Columbia Falls Aluminum
by Michael Jamison
90 Workers Lose Jobs
COLUMBIA FALLS - Columbia Falls Aluminum Co. will shut down at the end of October, laying off nearly 90 workers as high energy prices make operations unprofitable.
"The prices (of electricity) have gone way up, way beyond what you can make aluminum at," said company spokesman Haley Beaudry.
Traditionally, big power users such as CFAC (at its height the plant consumed about 25 percent of all electricity used in Montana) received cut-rate prices from Bonneville Power Administration.
A quasi-governmental outfit, Bonneville markets power produced at the region's federal hydroelectric dams, and for decades sold at-cost electricity to big industrial customers. It was considered a sort of economic development, as the smelters provided hundreds of jobs in a region short on diversified employment.
But as population boomed and economies modernized, general demand for the cheap hydropower skyrocketed, pitting industry against other users. The amount of at-cost power available to industry was whittled away, and eventually was replaced entirely by a small subsidy that helped CFAC and others buy down the cost of electricity.
General consumer advocates, however, still cried foul, arguing that the subsidy was too large and came at the expense of other ratepayers. The court agreed, and in December 2008 ordered BPA to end its subsidy to CFAC.
Bonneville and the aluminum producer quickly cobbled together a "bridge agreement," Beaudry said, which carried the company through Sept. 30, 2009. CFAC has been operating at 10 percent capacity since that agreement.
The litigants again sued, however, successfully challenging the bridge agreement.
BPA - which had required CFAC to buy power from the agency in return for the subsidy - cut the company loose, and since October 1 the plant has struggled to buy electricity from private producers.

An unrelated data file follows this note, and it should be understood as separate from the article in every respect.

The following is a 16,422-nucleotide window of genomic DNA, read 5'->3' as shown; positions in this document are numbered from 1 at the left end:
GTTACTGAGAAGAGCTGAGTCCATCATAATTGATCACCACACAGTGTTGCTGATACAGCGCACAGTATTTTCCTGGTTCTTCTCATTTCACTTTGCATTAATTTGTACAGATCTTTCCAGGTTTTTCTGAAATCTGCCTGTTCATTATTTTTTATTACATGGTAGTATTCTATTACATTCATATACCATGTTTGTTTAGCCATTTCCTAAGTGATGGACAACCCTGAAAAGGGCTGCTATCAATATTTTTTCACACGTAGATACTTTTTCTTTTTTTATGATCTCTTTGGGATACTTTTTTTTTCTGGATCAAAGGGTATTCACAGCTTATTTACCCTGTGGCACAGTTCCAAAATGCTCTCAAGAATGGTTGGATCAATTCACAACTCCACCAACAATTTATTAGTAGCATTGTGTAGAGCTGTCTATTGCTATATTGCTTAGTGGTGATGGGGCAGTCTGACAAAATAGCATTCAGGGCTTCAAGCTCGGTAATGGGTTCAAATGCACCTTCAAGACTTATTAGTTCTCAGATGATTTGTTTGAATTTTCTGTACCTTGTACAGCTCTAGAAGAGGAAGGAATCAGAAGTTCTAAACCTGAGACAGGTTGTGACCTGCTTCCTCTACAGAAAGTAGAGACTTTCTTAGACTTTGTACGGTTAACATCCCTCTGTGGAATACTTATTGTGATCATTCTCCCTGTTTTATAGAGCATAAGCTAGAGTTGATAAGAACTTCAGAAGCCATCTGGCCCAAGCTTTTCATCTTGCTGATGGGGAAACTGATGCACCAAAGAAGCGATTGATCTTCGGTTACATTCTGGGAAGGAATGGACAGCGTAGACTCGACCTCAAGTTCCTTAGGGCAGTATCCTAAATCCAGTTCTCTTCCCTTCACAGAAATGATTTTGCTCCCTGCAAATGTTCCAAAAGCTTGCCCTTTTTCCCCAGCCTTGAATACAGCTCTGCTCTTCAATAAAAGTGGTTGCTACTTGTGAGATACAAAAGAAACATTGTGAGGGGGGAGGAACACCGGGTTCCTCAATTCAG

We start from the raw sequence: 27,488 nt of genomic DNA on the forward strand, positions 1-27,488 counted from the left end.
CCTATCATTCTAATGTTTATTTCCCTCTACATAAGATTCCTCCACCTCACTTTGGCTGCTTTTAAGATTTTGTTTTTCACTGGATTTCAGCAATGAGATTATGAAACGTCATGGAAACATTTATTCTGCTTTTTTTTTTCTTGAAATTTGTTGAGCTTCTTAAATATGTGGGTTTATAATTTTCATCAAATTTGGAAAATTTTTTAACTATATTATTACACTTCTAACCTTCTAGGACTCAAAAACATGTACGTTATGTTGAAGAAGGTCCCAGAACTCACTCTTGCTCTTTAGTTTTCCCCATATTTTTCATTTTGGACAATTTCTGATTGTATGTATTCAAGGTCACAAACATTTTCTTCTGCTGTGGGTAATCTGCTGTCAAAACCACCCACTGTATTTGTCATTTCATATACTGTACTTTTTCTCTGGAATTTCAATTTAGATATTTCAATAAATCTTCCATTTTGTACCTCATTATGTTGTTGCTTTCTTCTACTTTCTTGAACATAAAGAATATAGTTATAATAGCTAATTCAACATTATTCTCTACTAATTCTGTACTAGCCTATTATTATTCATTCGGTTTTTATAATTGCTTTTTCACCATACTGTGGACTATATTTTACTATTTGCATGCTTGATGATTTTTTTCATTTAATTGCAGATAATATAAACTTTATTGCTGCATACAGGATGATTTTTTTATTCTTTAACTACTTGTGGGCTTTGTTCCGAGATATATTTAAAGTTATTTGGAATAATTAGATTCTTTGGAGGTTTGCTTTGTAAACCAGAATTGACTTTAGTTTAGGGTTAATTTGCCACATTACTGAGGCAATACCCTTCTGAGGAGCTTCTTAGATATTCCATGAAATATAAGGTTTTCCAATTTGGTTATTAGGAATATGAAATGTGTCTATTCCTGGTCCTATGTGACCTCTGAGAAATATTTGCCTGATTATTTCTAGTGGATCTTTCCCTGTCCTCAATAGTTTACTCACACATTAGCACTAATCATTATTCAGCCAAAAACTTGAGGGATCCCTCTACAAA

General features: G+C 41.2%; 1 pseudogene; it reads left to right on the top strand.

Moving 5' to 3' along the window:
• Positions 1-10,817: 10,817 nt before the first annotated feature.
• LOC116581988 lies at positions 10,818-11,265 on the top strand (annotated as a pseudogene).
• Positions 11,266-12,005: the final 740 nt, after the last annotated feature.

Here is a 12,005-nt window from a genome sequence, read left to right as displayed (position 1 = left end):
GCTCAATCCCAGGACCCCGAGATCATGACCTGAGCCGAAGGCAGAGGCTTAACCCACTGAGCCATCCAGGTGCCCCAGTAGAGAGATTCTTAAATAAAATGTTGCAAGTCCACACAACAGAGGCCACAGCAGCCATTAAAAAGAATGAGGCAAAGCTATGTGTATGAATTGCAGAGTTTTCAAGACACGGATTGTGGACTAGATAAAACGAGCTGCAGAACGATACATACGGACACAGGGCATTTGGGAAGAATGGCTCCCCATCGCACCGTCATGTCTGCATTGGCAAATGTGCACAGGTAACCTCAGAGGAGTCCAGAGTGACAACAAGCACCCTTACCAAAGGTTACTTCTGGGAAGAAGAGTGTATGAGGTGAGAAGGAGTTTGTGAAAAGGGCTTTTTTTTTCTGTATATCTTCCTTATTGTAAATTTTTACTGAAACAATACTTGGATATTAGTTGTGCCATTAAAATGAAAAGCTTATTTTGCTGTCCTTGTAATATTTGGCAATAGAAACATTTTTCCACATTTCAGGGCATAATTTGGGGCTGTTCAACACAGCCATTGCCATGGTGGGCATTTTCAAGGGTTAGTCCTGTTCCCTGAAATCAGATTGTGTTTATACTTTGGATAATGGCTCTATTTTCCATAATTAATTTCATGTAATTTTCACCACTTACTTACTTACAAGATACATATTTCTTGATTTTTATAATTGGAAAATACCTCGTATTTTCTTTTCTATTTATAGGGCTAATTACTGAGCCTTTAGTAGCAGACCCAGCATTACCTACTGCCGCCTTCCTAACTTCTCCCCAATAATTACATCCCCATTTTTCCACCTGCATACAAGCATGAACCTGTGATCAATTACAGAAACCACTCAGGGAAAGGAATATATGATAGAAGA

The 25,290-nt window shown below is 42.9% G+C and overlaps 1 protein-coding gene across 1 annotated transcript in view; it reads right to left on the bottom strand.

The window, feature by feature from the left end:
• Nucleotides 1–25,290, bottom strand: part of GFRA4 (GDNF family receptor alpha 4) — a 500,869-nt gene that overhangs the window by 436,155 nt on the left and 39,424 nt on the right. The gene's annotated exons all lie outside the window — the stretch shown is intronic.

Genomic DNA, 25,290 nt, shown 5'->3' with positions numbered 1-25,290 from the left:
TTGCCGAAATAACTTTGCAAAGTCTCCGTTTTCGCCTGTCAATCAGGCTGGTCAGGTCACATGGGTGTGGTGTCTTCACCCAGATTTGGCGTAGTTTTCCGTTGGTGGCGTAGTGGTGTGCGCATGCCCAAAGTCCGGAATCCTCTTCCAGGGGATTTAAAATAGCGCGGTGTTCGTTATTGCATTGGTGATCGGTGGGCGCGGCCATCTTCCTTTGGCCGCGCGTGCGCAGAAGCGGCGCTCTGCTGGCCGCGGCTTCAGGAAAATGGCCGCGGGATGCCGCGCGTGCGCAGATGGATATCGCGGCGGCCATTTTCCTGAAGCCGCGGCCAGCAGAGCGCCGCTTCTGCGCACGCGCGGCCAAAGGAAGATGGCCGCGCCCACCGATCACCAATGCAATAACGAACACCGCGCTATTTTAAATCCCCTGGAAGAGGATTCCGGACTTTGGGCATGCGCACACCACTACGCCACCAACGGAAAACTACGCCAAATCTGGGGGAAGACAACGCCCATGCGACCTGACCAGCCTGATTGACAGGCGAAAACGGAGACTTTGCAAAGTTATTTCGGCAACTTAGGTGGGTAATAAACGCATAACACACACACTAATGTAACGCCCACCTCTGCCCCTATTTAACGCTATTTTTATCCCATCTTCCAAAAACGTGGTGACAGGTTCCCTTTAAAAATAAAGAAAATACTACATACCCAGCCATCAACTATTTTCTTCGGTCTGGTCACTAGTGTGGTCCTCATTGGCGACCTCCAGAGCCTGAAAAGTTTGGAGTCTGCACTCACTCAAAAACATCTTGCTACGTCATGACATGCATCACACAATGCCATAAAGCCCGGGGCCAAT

"Right now, we have no power contract," Beaudry said. "We've been in the open market, the commodity market, for the entire month of October."
During that time, he said, prices have soared from about $35 per megawatt hour to nearly $50. "That's just too high," Beaudry said. "Way, way too high."
Worldwide, he said, the aluminum industry is on the rise; but in the United States, high power prices have left producers out of the competitive loop. A weak American dollar doesn't help, he added, as the raw materials are imported, but much of the product is used domestically.
The company, with help from the workers' union and Montana's congressional delegation, continues to negotiate with both Bonneville and the U.S. Department of Energy, "and everybody is trying to find a solution," Beaudry said. "There has to be a solution. We haven't found it yet, but there has to be."
Any solution, however, will take time to implement, leaving the Oct. 31 closure all but assured. The company has been depleting its inventory of alumina and carbon and tar, "and won't have raw materials on site to keep the plant operating beyond October, even if a favorable agreement with Bonneville falls out of the sky today," Beaudry said.
Restocking the raw materials, he said, would likely take a month or more, regardless of power negotiations.
So while Beaudry expects the plant to eventually reopen, he's also helping CFAC's 88 or so employees to prepare for unemployment. The workers qualify for federal retraining funds, he said, and also for programs that extend health insurance and unemployment benefits.
And small number of workers will remain at the plant, Beaudry said, performing maintenance and "keeping the heat on." "Beyond that," he said, "the plant will be closed."
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